With the perennially popular Savannah Film Festival set to open Oct. 26, area cinema enthusiasts are probably starting to get nervous jitters right about now.
However, for those who just can't wait till then (or who were not fortunate enough to get tickets to the coveted evening screenings at that deservedly celebrated eight-day event), there's plenty of alternative movie activity to take in over the next few days.
It's also worth noting there are often several handfuls of ticketholders who don't show up at the SFF's sold-out features for one reason or another, and a little-known fact is that a small line of the hopeful starts quietly forming near the Trustees Theater box office a couple of hours before showtime each night of the festival.
Any seats that become available at the last minute are offered to these stalwarts on a first-come, first-served basis for face value just moments before the films begin.
So, if the weather's nice and you have some time to kill, make the scene and you just might wind up very lucky.
Now, for those interested in the smaller and more niche-oriented offerings that can be found on the (somewhat) big screen in advance of that gala showcase, my suggestion is you turn your attention to The Sentient Bean on Forsyth Park, one of the true hubs of our local alternative cinema community.
Its cozy digs are the location of four vastly different film events over the next week.
If you've never been to a film at The Bean before, here's a primer: award-winning vegetarian food is available (everything from sandwiches, soups and salads to quesadillas and stuffed baked potatoes - not to mention all manner of cakes, cookies, breads and pies), along with hot and cold drinks, juices, smoothies and a small, esoteric selection of adult beverages.
Much of the food is organic and locally sourced, the coffees and teas are certified fair-trade, and the beers and wines are from small craft breweries and organic vineyards.
The chairs, however, are not traditional theater seats, and some may find them a bit stiff and unforgiving, so feel free to BYOP (bring your own pillow).
On Oct. 24, local non-partisan civic activist group Occupy Savannah will screen director Kristin Canty's 2011 documentary "Farmageddon."
The story of a mother whose son found relief from debilitating allergies and asthma after his diet was modified to include "raw" milk and organic, non-processed food direct from farms, it's meant as an expose on the health risks of overly processed and modified foods - and the unethical legal hurdles big agribusiness helps enact to prevent U.S. citizens from accessing such natural foodstuffs through member-owned co-ops and private buying clubs.
While this low-budget indie film has received generally high marks from like-minded viewers, many critics have found it shrill and one-sided.
So, if you're cool with motivational documentaries which proudly wear their bias on their sleeves yet feature plenty of worthwhile information, "Farmageddon" may be for you. Showtime is 7 p.m. and admission is free.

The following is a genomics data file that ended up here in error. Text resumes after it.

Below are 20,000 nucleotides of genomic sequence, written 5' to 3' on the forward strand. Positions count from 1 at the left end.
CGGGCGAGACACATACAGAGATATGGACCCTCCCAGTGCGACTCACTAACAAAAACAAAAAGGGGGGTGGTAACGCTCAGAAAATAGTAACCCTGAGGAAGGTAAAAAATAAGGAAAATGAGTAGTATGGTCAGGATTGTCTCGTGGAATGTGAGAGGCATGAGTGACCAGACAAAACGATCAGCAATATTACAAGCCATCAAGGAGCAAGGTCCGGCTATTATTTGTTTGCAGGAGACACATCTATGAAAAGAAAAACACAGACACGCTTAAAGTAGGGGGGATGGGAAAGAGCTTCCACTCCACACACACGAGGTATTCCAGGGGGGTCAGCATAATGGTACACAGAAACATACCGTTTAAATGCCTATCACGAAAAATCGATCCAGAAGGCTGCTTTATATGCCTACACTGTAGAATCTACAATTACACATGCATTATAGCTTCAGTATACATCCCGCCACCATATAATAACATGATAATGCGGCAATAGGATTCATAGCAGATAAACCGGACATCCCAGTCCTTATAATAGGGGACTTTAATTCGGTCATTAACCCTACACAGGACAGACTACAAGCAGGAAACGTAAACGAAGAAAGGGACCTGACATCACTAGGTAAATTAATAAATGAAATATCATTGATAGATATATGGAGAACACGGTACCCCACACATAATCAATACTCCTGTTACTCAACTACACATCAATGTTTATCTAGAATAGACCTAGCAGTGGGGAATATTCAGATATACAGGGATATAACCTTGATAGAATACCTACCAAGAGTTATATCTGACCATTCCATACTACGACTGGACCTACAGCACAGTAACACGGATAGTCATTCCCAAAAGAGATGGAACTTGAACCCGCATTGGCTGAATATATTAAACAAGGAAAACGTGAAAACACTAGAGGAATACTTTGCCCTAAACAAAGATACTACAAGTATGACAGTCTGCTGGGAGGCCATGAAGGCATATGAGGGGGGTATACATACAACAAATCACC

On Oct. 26, the Georgia Conservancy's "ecoMovie Series" continues with the family-oriented feature "Hoot."
Produced by famed singer-songwriter and mystery novelist Jimmy Buffet, this PG film is based on a novel by noted Florida author Carl Hiaasen and deals with a teenager who moves from Montana to Florida, where he finds himself drawn to stand up and fight to protect a small population of endangered owls when a greedy developer wants to destroy their habitat to build a pancake house.
I mean, I love pancakes, but come on, man!
It was nominated for the Best Feature Film of 2006 by the USA Environmental Media Awards and stars Luke Wilson ("Idiocracy," "Masked and Anonymous," "The Royal Tenenbaums"), Tim Blake Nelson ("O Brother, Where Art Thou?" "Lincoln") and Clark Gregg ("State and Main," "The Avengers").
Showtime is 6 p.m. with admission only $3 for adults and $2 for kids.
For that night only, there will be hot apple cider and organic popcorn paired with Savannah Bee Co. honey available.
Then on Oct. 27, the Psychotronic Film Society of Savannah hosts a special memorial tribute to the late, great actor and gourmand Vincent Price.
Price (who died Oct. 25, 1993) is a towering legend of horror and suspense cinema who starred in such gems as "The Fly," "House on Haunted Hill," "The Tingler," "The Last Man on Earth" and "Edward Scissorhands."
The exact title of this particular film will not be revealed in advance, but it's one of Price's all-time greatest roles and a bona fide cult classic.
Showtime is 8 p.m. and admission is $6 for mature audiences.
And finally, the PFS concludes its month-long series of obscure and underappreciated horror films with an incredibly rare presentation of the forgotten 1958 treasure "I Bury The Living" on Oct. 30.
This creepy and provocative B&W thriller concerns a man who comes to believe he is somehow inadvertently channeling sinister forces that cause the untimely deaths of a number of people.
Has he unwittingly tapped into some malevolent, occult power, or is he mistaken and merely going insane? This is an unusually compelling and original horror film that has never gotten the attention it deserves and is well worth a look. 8 p.m. showtime, $6 admission.
See you at the movies, and don't forget to turn off that cellphone.
Jim Reed directs the award-winning Psychotronic Film Society of Savannah - presenting indie, foreign, classic and cult cinema year-round. Read more from Jim on Savannah's film scene at filmsavannah.com.